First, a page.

The review found staff from 5 of the 7 LRH sites rated their experience of work place culture as between 'good and excellent', while staff at sites in Korumburra and Wonthaggi rated their experience between 'very poor and poor'.
The report stated that areas with the lowest workplace culture ratings shared common issues such as ambiguity over reporting lines, poor communication and junior staff being placed in situations they were not experienced or comfortable with.
The consultants received a number of submissions regarding alleged conduct of a small number of staff, which if substantiated would meet the Fair Work Act definition of workplace bullying, while one matter would constitute sexual harassment.
The board apologised to the roughly 350 workers who are employed across the seven sites, while also instructing LRH's executive team to develop an action plan to implement the recommendations.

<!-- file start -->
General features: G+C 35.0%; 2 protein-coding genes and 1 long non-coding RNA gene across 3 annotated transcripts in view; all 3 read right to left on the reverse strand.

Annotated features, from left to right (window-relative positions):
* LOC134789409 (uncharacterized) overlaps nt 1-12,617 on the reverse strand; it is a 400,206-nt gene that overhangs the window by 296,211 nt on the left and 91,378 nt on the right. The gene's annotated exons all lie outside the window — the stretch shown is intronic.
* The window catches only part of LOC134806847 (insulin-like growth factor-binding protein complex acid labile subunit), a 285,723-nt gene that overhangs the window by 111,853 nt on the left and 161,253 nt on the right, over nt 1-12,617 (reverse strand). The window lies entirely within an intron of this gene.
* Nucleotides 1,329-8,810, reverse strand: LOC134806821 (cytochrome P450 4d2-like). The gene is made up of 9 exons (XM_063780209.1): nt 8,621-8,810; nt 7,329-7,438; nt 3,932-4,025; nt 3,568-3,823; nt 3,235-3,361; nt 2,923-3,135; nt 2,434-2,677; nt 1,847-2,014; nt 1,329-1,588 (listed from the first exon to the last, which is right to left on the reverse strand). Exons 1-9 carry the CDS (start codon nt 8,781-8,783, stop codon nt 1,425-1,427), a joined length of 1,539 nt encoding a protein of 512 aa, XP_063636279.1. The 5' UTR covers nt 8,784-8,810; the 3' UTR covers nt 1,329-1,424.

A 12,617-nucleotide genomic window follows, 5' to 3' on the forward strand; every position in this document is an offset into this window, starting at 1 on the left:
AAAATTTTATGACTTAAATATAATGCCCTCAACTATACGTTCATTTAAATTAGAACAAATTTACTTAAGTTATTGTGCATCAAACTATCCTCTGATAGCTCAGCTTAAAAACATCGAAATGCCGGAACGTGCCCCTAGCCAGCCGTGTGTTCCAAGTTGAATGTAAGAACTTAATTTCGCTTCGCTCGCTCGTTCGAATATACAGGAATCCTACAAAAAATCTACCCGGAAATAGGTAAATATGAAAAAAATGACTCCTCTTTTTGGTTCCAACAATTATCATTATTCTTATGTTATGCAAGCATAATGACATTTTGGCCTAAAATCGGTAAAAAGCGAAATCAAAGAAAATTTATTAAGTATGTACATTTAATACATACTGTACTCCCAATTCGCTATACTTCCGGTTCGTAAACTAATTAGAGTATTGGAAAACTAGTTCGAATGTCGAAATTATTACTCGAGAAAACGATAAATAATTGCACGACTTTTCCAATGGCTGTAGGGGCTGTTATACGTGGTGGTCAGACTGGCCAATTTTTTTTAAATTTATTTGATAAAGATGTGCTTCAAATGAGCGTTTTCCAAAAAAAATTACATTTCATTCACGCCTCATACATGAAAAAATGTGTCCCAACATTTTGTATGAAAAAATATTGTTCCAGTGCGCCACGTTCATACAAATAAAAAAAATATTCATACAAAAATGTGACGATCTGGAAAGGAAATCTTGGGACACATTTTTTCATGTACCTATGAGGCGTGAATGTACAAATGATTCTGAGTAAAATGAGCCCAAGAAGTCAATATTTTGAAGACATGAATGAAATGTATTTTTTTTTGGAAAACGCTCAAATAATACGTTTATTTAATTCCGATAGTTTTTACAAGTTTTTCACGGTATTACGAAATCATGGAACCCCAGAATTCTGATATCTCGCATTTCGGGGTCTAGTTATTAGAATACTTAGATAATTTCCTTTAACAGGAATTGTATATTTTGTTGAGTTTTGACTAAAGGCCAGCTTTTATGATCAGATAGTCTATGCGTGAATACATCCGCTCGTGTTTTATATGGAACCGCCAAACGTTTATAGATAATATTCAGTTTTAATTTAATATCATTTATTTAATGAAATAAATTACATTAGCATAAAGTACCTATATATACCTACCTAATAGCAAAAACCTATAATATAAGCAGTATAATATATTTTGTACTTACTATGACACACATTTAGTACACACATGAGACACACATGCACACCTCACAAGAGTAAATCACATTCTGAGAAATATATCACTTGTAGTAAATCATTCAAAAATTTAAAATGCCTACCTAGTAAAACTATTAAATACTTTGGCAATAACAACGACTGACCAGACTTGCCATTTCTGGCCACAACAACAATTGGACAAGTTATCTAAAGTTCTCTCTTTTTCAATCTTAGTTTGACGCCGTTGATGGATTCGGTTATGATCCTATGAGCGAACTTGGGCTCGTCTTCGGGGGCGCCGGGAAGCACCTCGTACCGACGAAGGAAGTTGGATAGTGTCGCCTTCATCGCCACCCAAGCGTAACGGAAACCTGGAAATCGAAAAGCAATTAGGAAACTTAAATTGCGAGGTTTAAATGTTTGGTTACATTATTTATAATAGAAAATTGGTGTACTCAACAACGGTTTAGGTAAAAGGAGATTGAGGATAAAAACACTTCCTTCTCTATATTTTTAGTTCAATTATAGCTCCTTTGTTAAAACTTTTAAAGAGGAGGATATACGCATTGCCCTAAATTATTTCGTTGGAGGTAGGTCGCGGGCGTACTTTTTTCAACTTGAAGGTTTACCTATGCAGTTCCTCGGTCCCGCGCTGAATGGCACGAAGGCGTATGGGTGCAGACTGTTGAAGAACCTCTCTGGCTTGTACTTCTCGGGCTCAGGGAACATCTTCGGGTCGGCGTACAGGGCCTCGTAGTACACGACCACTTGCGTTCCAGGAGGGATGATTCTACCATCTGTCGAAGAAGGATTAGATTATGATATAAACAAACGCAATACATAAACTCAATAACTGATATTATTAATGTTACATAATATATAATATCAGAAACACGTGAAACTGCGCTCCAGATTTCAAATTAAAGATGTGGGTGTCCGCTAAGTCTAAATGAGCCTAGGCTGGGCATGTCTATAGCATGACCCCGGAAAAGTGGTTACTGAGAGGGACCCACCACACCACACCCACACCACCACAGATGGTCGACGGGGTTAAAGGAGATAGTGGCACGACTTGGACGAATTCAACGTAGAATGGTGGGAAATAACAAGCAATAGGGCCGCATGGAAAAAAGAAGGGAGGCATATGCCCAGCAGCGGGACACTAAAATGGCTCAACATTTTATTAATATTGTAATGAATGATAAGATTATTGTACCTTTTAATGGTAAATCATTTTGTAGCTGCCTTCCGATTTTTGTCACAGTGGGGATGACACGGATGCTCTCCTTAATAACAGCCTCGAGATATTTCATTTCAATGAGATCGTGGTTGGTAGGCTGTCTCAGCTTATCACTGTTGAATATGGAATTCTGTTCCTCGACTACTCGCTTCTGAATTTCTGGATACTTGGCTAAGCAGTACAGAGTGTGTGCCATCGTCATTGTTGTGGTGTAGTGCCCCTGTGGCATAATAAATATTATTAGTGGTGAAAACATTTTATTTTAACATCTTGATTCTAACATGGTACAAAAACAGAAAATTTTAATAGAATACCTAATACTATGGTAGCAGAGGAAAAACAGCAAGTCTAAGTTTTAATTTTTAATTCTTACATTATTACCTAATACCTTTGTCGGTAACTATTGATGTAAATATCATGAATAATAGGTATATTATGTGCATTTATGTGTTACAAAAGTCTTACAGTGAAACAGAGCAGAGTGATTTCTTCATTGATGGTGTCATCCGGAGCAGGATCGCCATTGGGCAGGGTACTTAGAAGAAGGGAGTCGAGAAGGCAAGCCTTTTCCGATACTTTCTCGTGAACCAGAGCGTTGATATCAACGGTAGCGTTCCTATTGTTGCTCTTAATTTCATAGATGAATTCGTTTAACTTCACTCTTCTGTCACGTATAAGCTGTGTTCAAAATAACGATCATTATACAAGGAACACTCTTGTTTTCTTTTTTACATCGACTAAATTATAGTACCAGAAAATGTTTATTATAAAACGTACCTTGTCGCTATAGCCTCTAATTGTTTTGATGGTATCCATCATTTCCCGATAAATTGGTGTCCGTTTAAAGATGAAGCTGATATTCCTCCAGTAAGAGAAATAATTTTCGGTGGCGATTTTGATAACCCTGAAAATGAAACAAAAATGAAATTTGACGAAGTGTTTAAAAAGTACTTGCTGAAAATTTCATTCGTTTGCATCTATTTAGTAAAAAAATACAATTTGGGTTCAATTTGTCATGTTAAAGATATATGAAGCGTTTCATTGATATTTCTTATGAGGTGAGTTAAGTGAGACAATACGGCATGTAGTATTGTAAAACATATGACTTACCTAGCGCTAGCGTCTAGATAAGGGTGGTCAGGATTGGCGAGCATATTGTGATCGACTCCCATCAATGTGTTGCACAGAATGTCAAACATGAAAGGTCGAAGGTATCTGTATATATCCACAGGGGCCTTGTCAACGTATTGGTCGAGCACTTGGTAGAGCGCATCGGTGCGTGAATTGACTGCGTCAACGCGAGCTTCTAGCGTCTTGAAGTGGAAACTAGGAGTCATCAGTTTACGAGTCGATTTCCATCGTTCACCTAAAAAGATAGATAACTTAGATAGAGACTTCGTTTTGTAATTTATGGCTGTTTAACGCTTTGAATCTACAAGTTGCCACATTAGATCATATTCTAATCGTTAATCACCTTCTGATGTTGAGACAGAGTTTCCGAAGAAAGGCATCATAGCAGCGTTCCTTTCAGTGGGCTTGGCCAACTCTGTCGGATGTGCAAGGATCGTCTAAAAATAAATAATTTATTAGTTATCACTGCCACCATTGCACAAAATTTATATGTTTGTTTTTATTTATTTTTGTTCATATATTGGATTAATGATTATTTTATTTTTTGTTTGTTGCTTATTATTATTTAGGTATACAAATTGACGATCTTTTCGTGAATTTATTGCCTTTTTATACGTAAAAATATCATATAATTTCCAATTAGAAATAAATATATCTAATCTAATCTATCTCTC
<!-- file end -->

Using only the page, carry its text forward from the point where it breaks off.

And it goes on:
LRH Board Chair Linda McCoy said the review had been an eye-opening experience, with staff able to offer insights into the challengers of working in the mental health sector.
"This is a dynamic and demanding environment in which there are workforce shortages and heavy workloads for some staff," Mrs McCoy said.
"Adding to that scenario unfortunately, are examples of behaviours which don't reflect the values of LRH"
"The thing about LRH at the moment is we've gone through an incredible growth period, and I think the HR processes, our systems and processes that have done really well for us for the past 10-15 years have suddenly been inundated".
"While this alleged conduct was carried out by a small number of staff, the review has highlighted the need for LRH to strengthen its human resources processes which enable grievances or complaints to be escalated".
Staff who raised concerns during the report have been encouraged to come forward and report their issues formally, so that action can be taken.